❏ Party Rock Anthem, LMFAO (sold more than 800,000 copies): ”I’m runnin’ through these hos like Drano, I got that devilish flow, no halo.”
❏ Somebody That I Used To Know, Gotye (700,000+): ”No, you didn’t have to stoop so low, have your friends collect your records and then change your number.”
❏ Sexy and I Know It, LMFAO (600,000+): ”We headed to the bar, baby don’t be nervous; no shoes, no shirt and I still get serviced.”
❏ Call Me Maybe, Carly Rae Jepsen (550,000+): ”You took your time with the call, I took no time with the fall; you gave me nothin’ at all, but still you’re in my way.”
❏ Moves Like Jagger, Maroon 5 (550,000+): ”You say I’m a kid, my ego is big; I don’t give a shit and it goes like this.”

Admittedly, those lyrics look pretty bad. But if the group is called ‘LFMAO’ then maybe it’s not quite right to be expecting lyrics of any depth or meaning. Or maybe the apparent banality is implicit to the times in which we find ourselves living? In which case, should we be surprised?

Still, the whole article brought me to think about the real death of music, and I have to say it is these reality TV singing contest shows like X Factor’ and ‘The Voice’. For the love of god, if there is one place music is being killed, it’s on these TV shows where people who have no insight into the songs they’re singing are judged on rather subjective, obscure, arcane performance points while session musicians pump out 2minute abridged versions of classic songs.

No, really, they’re terrible, and they have nothing to do with the qualia that makes music good. It’s freaking glorified Karaoke put to the service of TV stations and advertisers, dressed up as music, with semi-pro singers fronting for the execrable business. So if David Dale really wants to take a hatchet to the death of music that he liked, well, he can have a go at these awful shows, one of which produced Adele (to whom he gives a free pass). No, Mr. Dale, it’s worse than that.

Once upon a time, there was rock music, and it had a shot at being something tat could really communicate something important. Then, the cultural mainstream bought into it and the record labels sold the artists down the river, ever in the search of wider profits. And to this end it was all about packaging and looks and style; not writing and performing – As Frank Zappa called it, the ‘Garni de Jour’ phenomenon. You slap a piece of burnt meat between two bits of bread, and it’s a burger. You add a tired piece of parsley next to it, and that’s ‘Garni du Jour’ – and somehow this dried bit of parsley is meant to make the whole dining experience better.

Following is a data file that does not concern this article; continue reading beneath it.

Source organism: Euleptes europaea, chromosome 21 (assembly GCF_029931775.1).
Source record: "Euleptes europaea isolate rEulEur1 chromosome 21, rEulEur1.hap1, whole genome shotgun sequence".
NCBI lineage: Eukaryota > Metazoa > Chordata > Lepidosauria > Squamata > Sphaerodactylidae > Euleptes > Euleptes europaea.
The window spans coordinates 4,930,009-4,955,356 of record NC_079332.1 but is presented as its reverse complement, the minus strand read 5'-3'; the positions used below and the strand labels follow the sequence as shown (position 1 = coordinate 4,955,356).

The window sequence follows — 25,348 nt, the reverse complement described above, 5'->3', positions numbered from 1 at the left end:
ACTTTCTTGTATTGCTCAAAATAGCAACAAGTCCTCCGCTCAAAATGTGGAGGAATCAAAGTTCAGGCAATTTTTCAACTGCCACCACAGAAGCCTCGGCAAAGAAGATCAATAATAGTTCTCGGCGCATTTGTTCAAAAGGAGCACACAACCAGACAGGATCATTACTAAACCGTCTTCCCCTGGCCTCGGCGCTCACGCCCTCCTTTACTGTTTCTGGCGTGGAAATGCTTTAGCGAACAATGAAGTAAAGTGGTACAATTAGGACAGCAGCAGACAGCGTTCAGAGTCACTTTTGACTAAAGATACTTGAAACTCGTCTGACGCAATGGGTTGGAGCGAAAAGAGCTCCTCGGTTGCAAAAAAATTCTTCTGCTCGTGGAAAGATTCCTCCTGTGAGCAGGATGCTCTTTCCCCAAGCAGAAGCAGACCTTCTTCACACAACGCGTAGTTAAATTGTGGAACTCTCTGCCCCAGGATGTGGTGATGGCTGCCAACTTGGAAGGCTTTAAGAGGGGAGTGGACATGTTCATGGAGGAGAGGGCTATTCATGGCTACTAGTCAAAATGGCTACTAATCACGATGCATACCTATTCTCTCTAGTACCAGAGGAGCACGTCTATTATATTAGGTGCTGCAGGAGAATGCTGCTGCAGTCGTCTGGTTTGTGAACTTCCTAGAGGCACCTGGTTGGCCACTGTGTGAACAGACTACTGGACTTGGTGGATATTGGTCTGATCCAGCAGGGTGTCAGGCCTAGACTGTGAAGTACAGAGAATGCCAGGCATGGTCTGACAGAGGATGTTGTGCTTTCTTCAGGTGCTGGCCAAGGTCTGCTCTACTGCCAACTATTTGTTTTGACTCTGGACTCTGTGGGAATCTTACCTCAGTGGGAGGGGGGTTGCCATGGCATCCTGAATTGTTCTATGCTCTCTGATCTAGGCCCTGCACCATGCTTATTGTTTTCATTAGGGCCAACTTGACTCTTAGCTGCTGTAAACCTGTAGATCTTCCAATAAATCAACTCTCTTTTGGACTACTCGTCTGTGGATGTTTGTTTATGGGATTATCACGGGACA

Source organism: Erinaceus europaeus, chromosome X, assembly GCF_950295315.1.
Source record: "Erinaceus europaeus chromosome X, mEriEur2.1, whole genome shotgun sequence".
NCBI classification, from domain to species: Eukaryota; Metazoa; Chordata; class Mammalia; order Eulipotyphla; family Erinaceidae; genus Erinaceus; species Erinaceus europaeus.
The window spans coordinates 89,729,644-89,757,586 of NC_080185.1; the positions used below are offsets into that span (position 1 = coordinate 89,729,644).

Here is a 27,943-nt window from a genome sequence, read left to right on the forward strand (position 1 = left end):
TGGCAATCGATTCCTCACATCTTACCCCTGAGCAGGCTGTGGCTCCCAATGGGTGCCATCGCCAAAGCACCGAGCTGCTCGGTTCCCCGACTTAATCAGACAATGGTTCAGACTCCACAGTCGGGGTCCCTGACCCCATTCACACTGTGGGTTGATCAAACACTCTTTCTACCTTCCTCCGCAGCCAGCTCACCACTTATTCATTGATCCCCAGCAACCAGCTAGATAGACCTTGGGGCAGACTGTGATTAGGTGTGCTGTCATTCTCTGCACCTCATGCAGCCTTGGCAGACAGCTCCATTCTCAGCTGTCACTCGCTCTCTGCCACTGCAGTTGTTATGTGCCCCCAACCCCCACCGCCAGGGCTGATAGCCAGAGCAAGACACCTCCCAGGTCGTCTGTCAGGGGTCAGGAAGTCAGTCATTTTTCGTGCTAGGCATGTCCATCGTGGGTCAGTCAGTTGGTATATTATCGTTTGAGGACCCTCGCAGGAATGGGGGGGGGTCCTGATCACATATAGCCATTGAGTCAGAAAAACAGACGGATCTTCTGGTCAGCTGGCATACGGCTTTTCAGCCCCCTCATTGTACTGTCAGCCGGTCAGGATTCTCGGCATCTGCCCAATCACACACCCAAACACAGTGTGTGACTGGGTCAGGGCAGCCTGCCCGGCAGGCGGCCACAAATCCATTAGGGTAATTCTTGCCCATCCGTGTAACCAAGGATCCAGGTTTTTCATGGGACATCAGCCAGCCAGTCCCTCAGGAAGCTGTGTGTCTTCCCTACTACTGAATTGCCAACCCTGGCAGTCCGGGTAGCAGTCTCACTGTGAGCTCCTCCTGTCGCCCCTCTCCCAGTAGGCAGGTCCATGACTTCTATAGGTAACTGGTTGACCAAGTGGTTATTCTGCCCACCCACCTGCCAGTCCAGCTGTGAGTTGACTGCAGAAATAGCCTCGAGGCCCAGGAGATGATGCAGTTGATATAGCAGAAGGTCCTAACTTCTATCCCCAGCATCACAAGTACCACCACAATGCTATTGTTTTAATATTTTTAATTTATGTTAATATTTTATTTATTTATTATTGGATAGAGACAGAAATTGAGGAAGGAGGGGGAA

Frank Zappa also made the observation that people also hate music, but love the packaging. People say they like music, but what they really like is the ‘Garni du Jour’; and if the mass market is saying that the music business is crazy to focus on the segment of the market that -*gasp*- is actually interested in music being music for the sake of music.

That’s how music died – when the music business decided the ‘Garni du Jour’ was much more important than the quality of the meat in between the bread making up the burgers they were peddling. Similarly, all these reality TV singing contest shows are all judging on the ‘Garni du Jour’ elements of each of these singer’s ‘marketability’. If they win, they can go on to sing the incredibly insightful lyrics David Dale so detests. It’s not about the music, it’s not even about the lyrics. Truth be told, it’s all about all those *stupid* performance notes handed out by the likes of Simon Cowell and the rest of those ‘judges’.

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In The Shadow Of PEDs

Lancing the Boil? I Don’t Think So

This whole Lance Armstrong situation with his alleged PED use is getting much attention and I was going to write something about it yesterday when the USADA released the dirt it had on Lance Armstrong. The fallout from that report has been far reaching, and once again cycling is embroiled in a scandal about performance enhancing drugs. What’s even more dramatic is how Lance Armstrong has had his seven Tour de France wins taken away from him in the record books, although you wonder if the guys who came second in those races automaitcally get declared winners; and whether they’re going to get their big recognition in a group presentation event. I doubt they’ll do that.

As with all these things, it’s all circumstantial evidence, but a good mountain-load of it; meanwhile Lance Armstrong has quit the sport and won’t address the issue at all. We can only conclude from this that he probably did PEDs, and now he’s going to play the plausible deniability strategy right down to the line of utter, abject, total, improbability. You can only wish him luck in trying to persuade the world. Cycling is consequently in another one of its terrible turmoils, but in some ways this is no different to Major League Baseball. You could argue that at least the cheats are getting caught, even if it’s too late.